Rather than stopping the flow of data as a means of securing it, you can provide your workforce with a way to easily share and innovate across applications and ecosystems, knowing you have full control over where it goes and who can access it.
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Tech teams must prioritise implementing a multi-layered approach to security, allowing their organisations to embrace data protection, while, at the same time, ensuring employees are empowered to share data confidently and securely. This starts with implementing user-friendly tools that enable employees to protect the data they’re sharing.
For too long, security and encryption products have neglected ease of use, which is a critical error: If you want employees to prioritise data security, you have to make it simple, and you have to ensure it doesn’t introduce hurdles into their daily workflow. Efficiency, speed, and innovation are table stakes for councils today, so security should support those objectives, not detract from them.
Look for solutions that are integrated natively within the tools your teams are already using every day, such as Gmail and Microsoft Outlook, so that users can easily encrypt emails and set access controls with just one or two clicks. In addition, look for solutions that allow recipients of shared data to easily verify their identity so they can access emails without the need for creating separate usernames or passwords.
Simply put, if you want your security tools to be used, you have to make them easy for everyone involved.
Allow for human error
Human error is inevitable. People will always make occasional mistakes, which means a ‘safety net’ is needed for when employees don’t make the right decisions. Look for solutions that allow you to put data loss prevention (DLP) rules in place, which can automatically detect and encrypt certain types of sensitive data or warn users when potentially sensitive information is detected in an email. For example, an organisation could choose to always encrypt emails containing a bank account number, but in cases of an address or phone number being shared, they could issue a warning to the sender and allow them to make the final decision. That reminder can be a useful nudge to get employees to think about securing their data, so many administrators use it as an educational opportunity.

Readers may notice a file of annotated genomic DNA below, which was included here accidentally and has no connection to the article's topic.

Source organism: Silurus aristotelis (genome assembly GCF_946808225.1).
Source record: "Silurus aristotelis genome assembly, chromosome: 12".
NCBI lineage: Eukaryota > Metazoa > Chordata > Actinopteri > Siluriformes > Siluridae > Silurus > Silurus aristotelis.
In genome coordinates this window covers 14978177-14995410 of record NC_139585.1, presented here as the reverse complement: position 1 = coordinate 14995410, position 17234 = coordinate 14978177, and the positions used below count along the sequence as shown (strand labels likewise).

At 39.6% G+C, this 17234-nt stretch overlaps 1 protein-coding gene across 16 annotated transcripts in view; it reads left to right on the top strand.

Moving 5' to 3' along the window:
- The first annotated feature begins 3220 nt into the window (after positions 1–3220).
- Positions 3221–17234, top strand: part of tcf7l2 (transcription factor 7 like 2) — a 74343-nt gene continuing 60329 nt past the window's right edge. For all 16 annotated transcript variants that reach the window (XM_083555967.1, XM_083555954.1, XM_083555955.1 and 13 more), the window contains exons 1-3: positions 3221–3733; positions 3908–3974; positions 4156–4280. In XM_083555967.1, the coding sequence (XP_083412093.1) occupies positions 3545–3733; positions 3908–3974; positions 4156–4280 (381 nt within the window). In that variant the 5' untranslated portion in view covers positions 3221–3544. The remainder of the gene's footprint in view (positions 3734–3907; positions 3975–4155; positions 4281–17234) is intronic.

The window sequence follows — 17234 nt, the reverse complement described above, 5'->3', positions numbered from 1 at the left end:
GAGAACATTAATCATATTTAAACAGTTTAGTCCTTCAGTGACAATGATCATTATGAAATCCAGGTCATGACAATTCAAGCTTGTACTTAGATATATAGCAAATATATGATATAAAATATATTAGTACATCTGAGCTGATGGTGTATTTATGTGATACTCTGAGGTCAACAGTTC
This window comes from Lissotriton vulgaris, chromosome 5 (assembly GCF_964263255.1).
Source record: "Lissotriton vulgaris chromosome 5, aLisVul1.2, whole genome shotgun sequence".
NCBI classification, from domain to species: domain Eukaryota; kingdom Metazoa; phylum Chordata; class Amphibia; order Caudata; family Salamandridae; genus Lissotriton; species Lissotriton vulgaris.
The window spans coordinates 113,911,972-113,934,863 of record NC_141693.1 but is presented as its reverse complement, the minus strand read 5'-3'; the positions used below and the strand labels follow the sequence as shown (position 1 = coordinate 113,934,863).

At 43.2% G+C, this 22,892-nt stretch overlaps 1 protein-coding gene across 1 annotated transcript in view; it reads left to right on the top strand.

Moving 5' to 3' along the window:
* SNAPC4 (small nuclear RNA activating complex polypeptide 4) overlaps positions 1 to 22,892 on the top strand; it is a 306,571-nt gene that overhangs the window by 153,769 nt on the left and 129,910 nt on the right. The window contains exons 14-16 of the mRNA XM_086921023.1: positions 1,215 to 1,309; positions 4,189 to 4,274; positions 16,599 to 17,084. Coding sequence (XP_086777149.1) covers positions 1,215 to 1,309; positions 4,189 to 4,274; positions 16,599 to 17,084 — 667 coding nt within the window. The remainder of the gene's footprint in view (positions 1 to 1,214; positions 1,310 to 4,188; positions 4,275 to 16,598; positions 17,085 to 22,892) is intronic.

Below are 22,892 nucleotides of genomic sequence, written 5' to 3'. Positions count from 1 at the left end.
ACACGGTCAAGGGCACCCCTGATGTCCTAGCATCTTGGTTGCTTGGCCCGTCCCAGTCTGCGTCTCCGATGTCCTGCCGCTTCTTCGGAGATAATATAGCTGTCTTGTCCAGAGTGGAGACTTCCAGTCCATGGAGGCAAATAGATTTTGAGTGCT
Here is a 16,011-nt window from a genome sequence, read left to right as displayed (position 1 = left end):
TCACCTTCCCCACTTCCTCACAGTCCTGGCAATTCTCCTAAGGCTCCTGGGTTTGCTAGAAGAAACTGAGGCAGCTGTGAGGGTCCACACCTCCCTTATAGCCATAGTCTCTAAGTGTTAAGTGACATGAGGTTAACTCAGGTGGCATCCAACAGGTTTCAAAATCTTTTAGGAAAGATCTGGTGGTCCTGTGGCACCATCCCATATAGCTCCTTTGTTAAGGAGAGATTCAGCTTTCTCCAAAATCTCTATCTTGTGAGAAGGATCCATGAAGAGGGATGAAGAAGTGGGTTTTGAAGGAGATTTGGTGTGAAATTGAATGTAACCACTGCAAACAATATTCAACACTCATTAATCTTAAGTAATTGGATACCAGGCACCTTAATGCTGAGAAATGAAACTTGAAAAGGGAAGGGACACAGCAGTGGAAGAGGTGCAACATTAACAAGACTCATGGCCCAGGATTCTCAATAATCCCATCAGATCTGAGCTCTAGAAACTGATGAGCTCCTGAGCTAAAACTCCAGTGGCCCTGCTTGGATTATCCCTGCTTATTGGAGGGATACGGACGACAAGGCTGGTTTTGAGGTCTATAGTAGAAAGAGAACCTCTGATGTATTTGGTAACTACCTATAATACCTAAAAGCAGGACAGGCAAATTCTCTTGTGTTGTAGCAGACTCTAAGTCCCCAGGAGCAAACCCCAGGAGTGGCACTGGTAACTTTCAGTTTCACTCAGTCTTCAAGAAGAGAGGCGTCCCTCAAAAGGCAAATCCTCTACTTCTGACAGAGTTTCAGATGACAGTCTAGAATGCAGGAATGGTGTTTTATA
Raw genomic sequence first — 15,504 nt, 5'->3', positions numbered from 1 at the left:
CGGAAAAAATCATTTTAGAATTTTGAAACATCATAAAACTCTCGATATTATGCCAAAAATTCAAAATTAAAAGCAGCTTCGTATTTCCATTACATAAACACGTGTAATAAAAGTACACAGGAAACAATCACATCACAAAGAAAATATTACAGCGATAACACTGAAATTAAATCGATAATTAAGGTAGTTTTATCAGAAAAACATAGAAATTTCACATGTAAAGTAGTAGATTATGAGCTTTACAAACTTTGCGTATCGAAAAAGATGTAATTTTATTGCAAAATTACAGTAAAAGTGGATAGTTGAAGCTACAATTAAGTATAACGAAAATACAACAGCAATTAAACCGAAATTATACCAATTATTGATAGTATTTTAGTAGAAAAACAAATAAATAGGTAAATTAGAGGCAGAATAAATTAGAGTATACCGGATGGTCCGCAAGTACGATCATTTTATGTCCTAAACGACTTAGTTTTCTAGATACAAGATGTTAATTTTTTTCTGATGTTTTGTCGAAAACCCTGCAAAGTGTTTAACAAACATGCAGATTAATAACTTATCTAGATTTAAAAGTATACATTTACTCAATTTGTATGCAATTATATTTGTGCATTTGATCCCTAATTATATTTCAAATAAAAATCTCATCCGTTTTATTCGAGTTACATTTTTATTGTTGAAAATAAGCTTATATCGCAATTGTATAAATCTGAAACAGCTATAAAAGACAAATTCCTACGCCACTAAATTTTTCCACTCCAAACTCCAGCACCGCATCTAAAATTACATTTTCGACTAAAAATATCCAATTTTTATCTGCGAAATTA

Data sensitivity is nuanced, and each situation may call for its own parameters for sharing data. Put the control into the hands of the end user, give them options for setting parameters around how their data can be used. Select solutions that provide the ability to revoke access to files or messages at any time. If a third-party vendor experiences a breach, or a certain file was inadvertently shared, or the user mistakenly hit “Reply All,” access can be immediately revoked, even if that file has already been viewed by the recipient. This gives the employee an opportunity to correct their own mistakes.
With tools like these, you can empower your teams to collaborate with confidence, rather than simply hoping that sensitive data doesn’t end up in the wrong hands.